Atomic Habits

Atomic Habits are a series of small practices which if applied in the medium/long term can help us to achieve remarkable results (small changes adds up together creating a growth mindset). One of the main reason why we might be tempted to form bad habits instead of good habits is not in general because of a luck of motivation but because we tend to focus on goals rather then building systems.

Takeaway Points

Creating good habits


Figure 1: James Clear CheatSheets

Breaking bad habits


Figure 2: James Clear CheatSheets

Quotes

“Changes that seem small and unimportant at first will compound into remarkable results if you’re willing to stick with them for years. We all deal with setbacks but in the long run, the quality of our lives often depends on the quality of our habits. With the same habits, you’ll end up with the same results. But with better habits, anything is possible.”

“Success is the product of daily habits—not once-in-a-lifetime transformations.”

“It doesn’t matter how successful or unsuccessful you are right now. What matters is whether your habits are putting you on the path toward success. You should be far more concerned with your current trajectory than with your current results. Your outcomes are a lagging measure of your habits. Your net worth is a lagging measure of your financial habits. Your weight is a lagging measure of your eating habits. Your knowledge is a lagging measure of your learning habits. You get what you repeat.”

“Time magnifies the margin between success and failure. It will multiply whatever you feed it. Good habits make time your ally. Bad habits make time your enemy.”

“Goals are about the results you want to achieve. Systems are about the processes that lead to those results. Achieving a goal only changes your life for the moment. That’s the counterintuitive thing about improvement. We think we need to change our results, but the results are not the problem. What we really need to change are the systems that cause those results. When you solve problems at the results level, you only solve them temporarily. In order to improve for good, you need to solve problems at the systems level. Fix the inputs and the outputs will fix themselves.”

“The implicit assumption behind any goal is this: “Once I reach my goal, then I’ll be happy.” The problem with a goals-first mentality is that you’re continually putting happiness off until the next milestone. A systems-first mentality provides the antidote. When you fall in love with the process rather than the product, you don’t have to wait to give yourself permission to be happy. You can be satisfied anytime your system is running. And a system can be successful in many different forms, not just the one you first envision. When all of your hard work is focused on a particular goal, what is left to push you forward after you achieve it? This is why many people find themselves reverting to their old habits after accomplishing a goal. The purpose of setting goals is to win the game. The purpose of building systems is to continue playing the game. True long-term thinking is goal-less thinking. It’s not about any single accomplishment. It is about the cycle of endless refinement and continuous improvement. Ultimately, it is your commitment to the process that will determine your progress.”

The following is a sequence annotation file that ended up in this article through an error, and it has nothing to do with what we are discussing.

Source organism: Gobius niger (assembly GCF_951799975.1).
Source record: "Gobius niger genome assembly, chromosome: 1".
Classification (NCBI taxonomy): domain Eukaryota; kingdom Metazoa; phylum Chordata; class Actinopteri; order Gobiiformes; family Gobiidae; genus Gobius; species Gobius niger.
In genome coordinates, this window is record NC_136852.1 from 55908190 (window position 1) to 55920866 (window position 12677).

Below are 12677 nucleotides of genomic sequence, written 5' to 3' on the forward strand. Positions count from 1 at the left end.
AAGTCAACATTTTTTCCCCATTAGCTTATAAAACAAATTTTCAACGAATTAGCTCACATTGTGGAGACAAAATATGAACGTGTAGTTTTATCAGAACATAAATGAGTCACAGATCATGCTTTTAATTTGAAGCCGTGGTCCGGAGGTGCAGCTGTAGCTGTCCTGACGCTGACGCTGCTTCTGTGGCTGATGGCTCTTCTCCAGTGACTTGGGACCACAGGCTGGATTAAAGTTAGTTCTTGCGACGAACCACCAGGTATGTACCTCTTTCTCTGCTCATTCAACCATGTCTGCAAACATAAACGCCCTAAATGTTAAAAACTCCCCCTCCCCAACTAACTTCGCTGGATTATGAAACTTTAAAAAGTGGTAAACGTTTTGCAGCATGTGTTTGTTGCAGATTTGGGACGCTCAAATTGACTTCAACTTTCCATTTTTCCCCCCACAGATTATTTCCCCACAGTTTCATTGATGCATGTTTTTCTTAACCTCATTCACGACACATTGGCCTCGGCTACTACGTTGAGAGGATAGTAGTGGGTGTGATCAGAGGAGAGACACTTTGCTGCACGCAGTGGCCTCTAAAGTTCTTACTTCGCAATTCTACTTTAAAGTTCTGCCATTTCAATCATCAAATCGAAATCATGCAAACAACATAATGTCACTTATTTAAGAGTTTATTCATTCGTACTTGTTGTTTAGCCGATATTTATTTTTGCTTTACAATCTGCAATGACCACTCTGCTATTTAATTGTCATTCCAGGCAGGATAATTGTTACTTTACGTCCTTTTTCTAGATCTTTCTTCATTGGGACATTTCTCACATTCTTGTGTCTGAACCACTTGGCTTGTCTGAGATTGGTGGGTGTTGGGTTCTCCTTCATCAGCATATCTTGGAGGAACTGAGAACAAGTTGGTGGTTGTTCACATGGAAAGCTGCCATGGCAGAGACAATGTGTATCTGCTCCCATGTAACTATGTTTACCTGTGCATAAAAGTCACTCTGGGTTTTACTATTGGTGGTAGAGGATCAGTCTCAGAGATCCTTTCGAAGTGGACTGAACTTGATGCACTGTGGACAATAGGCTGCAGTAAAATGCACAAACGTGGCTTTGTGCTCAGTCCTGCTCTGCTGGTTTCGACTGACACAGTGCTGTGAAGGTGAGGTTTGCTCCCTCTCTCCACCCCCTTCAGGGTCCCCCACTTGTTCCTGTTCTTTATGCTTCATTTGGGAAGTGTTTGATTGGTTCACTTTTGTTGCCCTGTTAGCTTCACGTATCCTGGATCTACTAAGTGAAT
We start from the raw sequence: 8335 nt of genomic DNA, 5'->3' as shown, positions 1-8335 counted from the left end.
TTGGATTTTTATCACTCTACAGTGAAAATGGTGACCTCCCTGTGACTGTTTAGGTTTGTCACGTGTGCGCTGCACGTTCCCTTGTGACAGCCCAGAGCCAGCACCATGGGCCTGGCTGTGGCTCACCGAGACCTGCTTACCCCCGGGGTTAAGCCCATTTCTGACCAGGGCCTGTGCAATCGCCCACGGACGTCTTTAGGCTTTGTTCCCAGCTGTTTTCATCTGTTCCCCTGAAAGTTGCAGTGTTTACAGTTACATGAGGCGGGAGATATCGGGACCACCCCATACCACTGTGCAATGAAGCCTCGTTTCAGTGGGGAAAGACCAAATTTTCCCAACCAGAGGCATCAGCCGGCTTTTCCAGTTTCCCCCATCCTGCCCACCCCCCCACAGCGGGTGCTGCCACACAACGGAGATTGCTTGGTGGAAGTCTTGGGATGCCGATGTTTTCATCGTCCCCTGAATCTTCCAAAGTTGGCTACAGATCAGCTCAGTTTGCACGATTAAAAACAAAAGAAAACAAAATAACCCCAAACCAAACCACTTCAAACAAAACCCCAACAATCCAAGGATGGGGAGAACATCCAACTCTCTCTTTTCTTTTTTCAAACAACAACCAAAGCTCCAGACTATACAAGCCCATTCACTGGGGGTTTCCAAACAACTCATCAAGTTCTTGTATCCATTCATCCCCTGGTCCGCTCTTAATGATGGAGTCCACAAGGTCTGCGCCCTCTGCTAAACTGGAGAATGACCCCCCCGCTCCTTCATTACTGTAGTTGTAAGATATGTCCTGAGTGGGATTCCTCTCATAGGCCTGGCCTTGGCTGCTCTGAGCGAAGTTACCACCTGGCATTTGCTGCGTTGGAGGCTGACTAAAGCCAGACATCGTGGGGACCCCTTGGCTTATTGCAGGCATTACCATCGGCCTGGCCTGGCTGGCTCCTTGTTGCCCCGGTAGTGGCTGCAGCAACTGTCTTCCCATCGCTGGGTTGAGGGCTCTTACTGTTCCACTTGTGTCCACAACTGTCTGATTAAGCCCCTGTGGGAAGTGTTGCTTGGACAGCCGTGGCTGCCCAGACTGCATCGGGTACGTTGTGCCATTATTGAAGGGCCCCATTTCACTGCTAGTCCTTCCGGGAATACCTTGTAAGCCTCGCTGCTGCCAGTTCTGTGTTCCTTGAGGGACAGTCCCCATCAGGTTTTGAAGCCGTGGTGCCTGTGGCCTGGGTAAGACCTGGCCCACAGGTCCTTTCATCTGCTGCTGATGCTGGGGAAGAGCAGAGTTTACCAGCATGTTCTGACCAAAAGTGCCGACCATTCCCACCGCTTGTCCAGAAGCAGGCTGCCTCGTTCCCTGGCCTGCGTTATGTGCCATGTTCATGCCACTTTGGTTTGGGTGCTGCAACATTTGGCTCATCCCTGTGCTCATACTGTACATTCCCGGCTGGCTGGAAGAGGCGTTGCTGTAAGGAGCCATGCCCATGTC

“Many people begin the process of changing their habits by focusing on what they want to achieve. This leads us to outcome-based habits. The alternative is to build identity-based habits. With this approach, we start by focusing on who we wish to become. The concept of identity-based habits is our first introduction to another key theme in this book: feedback loops. Your habits shape your identity, and your identity shapes your habits. It’s a two-way street. The formation of all habits is a feedback loop, but it’s important to let your values, principles, and identity drive the loop rather than your results. The focus should always be on becoming that type of person, not getting a particular outcome.”

“Your culture sets your expectation for what is “normal.” Surround yourself with people who have the habits you want to have yourself. You’ll rise together.”

“The Goldilocks Rule states that humans experience peak motivation when working on tasks that are right on the edge of their current abilities. Not too hard. Not too easy. Just right.”

“The upside of habits is that we can do things without thinking. The downside of habits is that you get used to doing things a certain way and stop paying attention to little errors. You assume you’re getting better because you’re gaining experience. In reality, you are merely reinforcing your current habits—not improving them. In fact, some research has shown that once a skill has been mastered there is usually a slight decline in performance over time. Improvement is not just about learning habits, it’s also about fine-tuning them. Reflection and review ensures that you spend your time on the right things and make course corrections whenever necessary.”

“He who has a why to live for can bear almost any how.” –Friedrich Nietzsche

“Being poor is not having too little, it is wanting more. If your wants outpace your likes, you’ll always be unsatisfied. You’re perpetually putting more weight on the problem than the solution.”

Book Author: James Clear

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